When you cross the border to study you will need to provide the Officer at the port of entry:
- Proof of identity and citizenship (a Canadian passport)
- The original I-20 (or DS-2019) certificate
- Proof that you have paid your SEVIS fee
- Proof that you have the funds to pay for the school that you plan to attend
- Proof of your ties to Canada
What is the primary purpose of the SEVIS I-901 fee?
The SEVIS I-901 fee is mandated by Congress to support the program office and the automated system that keeps track of students and exchange visitors and ensures that they maintain their status while in the United States. Each student or exchange visitor issued an initial Form I-20 or DS-2019 on or after October 27, 2008, is responsible for paying this fee to SEVP.
The fee is used to:
- Maintain and update SEVIS
- Hire and train SEVIS Liaison Officers
- Staff and manage the SEVP Office to:
- Support the current version of SEVIS and develop and deploy the next generation of SEVIS
- Develop SEVP policies and procedures
- Offer SEVIS-related training, assistance and problem resolution to the schools and exchange visitor program sponsors
- Maintain enforcement oversight to ensure that:
- Schools are maintaining accurate, timely information
- Students or exchange visitors who fail to maintain status either leave the United States or apply for reinstatement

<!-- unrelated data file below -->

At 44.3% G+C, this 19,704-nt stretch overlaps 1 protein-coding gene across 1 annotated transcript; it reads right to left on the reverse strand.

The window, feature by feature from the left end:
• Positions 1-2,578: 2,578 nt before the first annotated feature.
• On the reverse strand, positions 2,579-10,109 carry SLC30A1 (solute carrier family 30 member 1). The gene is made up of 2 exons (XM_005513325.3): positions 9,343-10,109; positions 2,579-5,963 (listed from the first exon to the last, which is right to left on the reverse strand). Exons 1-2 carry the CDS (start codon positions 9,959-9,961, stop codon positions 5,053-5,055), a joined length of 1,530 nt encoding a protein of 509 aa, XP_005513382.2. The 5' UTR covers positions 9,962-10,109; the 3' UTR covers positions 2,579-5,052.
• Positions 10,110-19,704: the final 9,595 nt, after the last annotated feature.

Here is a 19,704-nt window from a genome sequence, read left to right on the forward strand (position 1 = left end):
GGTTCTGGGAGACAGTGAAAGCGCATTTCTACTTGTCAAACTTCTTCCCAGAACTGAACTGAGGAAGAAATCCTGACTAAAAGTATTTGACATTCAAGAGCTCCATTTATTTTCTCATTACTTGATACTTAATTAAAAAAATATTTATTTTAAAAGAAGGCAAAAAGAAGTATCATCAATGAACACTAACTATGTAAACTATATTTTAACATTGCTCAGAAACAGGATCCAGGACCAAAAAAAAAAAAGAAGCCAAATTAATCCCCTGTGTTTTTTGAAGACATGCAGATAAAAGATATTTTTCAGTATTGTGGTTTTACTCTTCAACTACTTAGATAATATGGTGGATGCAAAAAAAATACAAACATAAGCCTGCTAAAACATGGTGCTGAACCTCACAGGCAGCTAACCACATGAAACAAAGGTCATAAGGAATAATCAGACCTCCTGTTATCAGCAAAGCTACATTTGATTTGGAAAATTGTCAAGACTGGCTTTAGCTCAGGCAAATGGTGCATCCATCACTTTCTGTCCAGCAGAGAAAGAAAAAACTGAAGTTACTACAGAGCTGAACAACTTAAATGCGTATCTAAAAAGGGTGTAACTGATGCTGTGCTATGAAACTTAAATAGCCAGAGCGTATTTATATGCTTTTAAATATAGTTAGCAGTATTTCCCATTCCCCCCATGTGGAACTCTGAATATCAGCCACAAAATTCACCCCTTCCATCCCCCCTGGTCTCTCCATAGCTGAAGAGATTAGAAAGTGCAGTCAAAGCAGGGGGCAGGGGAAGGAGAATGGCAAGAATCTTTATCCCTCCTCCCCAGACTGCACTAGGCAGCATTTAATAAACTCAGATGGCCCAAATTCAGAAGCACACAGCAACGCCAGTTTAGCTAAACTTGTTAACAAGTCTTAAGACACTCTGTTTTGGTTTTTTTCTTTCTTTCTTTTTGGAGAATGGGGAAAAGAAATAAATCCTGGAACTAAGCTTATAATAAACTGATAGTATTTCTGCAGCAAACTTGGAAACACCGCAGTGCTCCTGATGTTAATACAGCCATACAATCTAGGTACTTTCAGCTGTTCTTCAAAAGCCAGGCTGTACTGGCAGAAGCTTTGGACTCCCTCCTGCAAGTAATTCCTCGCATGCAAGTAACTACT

The SEVIS fee may be paid by the applicant, by a sponsor or by a third party. The fee is paid to the Department of Homeland Security in the United States. It cannot be paid at the Embassy or U.S. Consulate.
The SEVIS fee receipt is valid for twelve months. If your application is refused, you may reapply using this fee receipt provided it is within twelve months of the initial payment.
For more detailed information, including online payment options, please visit www.fmjfee.com.
Since the purpose of the SEVIS registration is to keep track of students entering the US, the schools at which the students are registered are mandated to track student activity. The information they must report includes:
- Name, date of birth, country of birth, country of citizenship, source and amount of financial resources, academic program, level of study, program start and end dates
- Enrollment or failure to enroll (students), arrival or failure to arrive and undertake duties (scholars)
- A change of the student, scholar or dependent's legal name or address
- Graduation prior to the end date listed on the I-20 or DS-2019
- Academic or disciplinary actions taken due to criminal conviction
- Registration for less than a full course of study without prior authorization from the OISS (students)
- Failure to maintain status or complete the academic program or program objective
- Unauthorized employment
- Termination date and reason for termination
- Other data generated by standard procedures such as program extension, school transfer, change in level of study, employment authorization, and reinstatement
So while Canadian citizens wanting to study in the US have a relatively easy process to follow, since an actual study visa is not required, there are still important steps to take to ensure that all the required documents are in place. Don't skip any steps, and ask for the help of a professional education advisor if you are uncertain of what do to.